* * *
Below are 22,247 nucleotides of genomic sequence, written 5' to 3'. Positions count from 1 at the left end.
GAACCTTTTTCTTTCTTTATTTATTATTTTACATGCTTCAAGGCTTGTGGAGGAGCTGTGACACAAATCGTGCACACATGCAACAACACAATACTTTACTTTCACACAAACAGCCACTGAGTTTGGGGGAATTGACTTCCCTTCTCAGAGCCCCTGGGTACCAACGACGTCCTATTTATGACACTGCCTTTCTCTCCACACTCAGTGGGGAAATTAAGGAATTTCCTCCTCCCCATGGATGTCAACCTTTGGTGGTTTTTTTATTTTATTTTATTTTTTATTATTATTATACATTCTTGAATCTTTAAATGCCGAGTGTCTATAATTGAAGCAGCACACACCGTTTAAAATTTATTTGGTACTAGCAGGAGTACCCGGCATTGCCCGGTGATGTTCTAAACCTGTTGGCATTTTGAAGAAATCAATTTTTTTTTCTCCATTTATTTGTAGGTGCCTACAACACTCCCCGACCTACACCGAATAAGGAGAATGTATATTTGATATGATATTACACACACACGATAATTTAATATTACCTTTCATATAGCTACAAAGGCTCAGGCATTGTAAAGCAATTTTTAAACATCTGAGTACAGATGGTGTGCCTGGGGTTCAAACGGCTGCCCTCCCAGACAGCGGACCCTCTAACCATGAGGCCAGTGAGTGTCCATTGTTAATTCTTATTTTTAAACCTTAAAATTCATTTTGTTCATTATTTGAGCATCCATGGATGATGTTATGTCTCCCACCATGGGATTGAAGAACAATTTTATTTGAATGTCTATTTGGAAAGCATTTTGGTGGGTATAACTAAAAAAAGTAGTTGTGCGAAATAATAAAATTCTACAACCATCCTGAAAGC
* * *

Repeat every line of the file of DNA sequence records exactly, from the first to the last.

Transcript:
Below are 22,247 nucleotides of genomic sequence, written 5' to 3'. Positions count from 1 at the left end.
GAACCTTTTTCTTTCTTTATTTATTATTTTACATGCTTCAAGGCTTGTGGAGGAGCTGTGACACAAATCGTGCACACATGCAACAACACAATACTTTACTTTCACACAAACAGCCACTGAGTTTGGGGGAATTGACTTCCCTTCTCAGAGCCCCTGGGTACCAACGACGTCCTATTTATGACACTGCCTTTCTCTCCACACTCAGTGGGGAAATTAAGGAATTTCCTCCTCCCCATGGATGTCAACCTTTGGTGGTTTTTTTATTTTATTTTATTTTTTATTATTATTATACATTCTTGAATCTTTAAATGCCGAGTGTCTATAATTGAAGCAGCACACACCGTTTAAAATTTATTTGGTACTAGCAGGAGTACCCGGCATTGCCCGGTGATGTTCTAAACCTGTTGGCATTTTGAAGAAATCAATTTTTTTTTCTCCATTTATTTGTAGGTGCCTACAACACTCCCCGACCTACACCGAATAAGGAGAATGTATATTTGATATGATATTACACACACACGATAATTTAATATTACCTTTCATATAGCTACAAAGGCTCAGGCATTGTAAAGCAATTTTTAAACATCTGAGTACAGATGGTGTGCCTGGGGTTCAAACGGCTGCCCTCCCAGACAGCGGACCCTCTAACCATGAGGCCAGTGAGTGTCCATTGTTAATTCTTATTTTTAAACCTTAAAATTCATTTTGTTCATTATTTGAGCATCCATGGATGATGTTATGTCTCCCACCATGGGATTGAAGAACAATTTTATTTGAATGTCTATTTGGAAAGCATTTTGGTGGGTATAACTAAAAAAAGTAGTTGTGCGAAATAATAAAATTCTACAACCATCCTGAAAGC